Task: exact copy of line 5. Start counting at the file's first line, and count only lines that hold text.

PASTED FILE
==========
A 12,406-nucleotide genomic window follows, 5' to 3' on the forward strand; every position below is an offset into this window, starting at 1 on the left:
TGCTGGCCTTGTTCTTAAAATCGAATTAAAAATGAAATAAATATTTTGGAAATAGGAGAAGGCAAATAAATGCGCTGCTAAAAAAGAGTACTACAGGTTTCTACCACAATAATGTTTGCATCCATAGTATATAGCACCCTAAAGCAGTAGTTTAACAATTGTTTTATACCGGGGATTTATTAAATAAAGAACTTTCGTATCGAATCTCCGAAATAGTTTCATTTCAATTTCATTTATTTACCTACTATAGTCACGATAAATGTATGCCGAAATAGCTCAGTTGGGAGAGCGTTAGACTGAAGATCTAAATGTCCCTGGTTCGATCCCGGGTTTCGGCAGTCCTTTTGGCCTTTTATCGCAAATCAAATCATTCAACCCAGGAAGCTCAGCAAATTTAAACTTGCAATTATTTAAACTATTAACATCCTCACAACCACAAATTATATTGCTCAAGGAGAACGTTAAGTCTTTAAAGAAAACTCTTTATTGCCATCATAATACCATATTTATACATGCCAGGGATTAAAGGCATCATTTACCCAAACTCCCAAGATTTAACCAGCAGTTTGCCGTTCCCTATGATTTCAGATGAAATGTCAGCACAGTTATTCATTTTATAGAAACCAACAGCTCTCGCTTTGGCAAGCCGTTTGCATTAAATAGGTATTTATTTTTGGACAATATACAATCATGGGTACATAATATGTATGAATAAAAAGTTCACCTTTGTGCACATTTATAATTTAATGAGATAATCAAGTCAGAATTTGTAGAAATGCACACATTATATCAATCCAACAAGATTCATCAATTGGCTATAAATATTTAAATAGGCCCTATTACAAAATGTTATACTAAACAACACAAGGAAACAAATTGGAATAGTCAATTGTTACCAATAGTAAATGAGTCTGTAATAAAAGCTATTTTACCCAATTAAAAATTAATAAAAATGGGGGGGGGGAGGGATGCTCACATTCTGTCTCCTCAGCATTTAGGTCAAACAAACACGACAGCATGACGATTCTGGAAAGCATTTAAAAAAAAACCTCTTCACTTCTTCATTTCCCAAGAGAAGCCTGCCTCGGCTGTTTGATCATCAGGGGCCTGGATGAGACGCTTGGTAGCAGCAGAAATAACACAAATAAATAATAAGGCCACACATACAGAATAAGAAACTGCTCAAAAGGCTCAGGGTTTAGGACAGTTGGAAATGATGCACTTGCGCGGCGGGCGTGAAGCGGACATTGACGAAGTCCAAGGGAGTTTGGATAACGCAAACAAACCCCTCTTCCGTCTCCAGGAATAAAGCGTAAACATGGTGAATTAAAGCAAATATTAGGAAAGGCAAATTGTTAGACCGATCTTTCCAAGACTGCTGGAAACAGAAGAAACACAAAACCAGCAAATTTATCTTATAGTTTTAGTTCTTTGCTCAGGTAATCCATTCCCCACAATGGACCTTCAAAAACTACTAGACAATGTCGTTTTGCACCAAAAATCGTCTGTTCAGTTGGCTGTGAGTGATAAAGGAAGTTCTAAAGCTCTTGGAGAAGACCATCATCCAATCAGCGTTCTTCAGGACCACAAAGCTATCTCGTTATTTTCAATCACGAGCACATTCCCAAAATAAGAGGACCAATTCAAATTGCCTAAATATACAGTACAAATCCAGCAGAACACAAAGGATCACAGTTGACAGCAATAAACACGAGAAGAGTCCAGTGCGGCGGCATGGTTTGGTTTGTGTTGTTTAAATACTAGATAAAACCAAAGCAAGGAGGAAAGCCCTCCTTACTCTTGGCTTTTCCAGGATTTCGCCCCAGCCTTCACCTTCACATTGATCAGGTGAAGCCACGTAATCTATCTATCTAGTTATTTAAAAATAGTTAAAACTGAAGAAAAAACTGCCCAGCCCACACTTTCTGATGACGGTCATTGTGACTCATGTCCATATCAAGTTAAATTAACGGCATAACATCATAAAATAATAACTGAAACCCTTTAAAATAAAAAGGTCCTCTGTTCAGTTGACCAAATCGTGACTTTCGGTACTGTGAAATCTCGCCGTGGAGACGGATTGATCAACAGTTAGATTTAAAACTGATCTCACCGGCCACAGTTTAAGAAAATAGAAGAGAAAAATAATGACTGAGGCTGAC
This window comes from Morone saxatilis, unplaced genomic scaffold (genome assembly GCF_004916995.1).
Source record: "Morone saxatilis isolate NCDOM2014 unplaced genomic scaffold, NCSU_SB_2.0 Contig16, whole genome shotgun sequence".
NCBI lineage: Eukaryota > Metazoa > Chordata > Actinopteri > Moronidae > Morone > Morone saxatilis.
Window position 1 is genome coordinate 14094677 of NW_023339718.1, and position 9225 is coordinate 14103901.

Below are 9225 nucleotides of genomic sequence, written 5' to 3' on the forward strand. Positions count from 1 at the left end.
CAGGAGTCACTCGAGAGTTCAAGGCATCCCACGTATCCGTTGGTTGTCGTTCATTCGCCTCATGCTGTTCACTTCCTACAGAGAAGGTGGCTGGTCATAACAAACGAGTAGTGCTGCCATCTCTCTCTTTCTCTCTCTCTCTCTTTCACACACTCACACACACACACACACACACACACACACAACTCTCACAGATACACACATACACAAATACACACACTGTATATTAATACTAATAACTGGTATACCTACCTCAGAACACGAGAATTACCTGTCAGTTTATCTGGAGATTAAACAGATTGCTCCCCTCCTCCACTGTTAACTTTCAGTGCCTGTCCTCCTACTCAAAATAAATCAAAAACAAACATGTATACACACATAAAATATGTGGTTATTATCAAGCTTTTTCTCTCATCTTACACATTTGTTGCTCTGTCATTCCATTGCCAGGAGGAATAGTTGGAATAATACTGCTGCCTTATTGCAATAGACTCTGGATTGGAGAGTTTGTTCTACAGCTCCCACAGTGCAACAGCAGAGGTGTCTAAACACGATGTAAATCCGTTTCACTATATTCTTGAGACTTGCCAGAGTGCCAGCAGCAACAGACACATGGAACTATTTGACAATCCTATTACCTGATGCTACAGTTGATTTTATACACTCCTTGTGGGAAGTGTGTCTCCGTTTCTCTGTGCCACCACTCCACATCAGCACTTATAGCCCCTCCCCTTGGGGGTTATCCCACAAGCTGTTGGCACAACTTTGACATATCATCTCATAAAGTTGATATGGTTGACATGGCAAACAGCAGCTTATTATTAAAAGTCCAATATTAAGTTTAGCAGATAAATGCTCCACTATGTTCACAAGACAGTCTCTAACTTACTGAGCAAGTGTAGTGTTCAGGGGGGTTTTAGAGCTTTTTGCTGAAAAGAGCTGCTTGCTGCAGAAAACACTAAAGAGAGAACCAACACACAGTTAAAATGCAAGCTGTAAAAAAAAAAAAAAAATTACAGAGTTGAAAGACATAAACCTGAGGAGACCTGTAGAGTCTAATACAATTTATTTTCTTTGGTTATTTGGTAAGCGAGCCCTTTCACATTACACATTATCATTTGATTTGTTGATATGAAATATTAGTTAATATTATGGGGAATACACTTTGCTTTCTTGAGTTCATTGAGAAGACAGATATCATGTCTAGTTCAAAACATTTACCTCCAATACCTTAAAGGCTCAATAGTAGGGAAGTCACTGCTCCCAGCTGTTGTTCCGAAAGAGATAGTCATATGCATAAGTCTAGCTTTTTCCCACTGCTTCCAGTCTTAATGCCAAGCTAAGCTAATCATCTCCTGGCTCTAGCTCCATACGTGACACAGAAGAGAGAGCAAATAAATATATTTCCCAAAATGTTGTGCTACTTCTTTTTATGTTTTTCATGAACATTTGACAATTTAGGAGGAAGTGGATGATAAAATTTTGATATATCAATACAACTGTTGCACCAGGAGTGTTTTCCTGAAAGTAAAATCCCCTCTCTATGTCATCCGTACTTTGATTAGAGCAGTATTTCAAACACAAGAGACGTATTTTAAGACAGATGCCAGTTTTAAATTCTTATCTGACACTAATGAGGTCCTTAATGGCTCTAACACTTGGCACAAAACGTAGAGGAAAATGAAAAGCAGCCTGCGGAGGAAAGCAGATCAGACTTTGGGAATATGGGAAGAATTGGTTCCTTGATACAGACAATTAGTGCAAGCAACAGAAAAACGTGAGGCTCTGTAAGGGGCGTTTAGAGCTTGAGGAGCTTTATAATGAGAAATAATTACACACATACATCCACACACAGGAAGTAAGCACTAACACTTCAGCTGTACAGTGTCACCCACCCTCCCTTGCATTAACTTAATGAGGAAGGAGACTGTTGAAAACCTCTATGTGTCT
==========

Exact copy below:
NCBI lineage: Eukaryota > Metazoa > Chordata > Actinopteri > Moronidae > Morone > Morone saxatilis.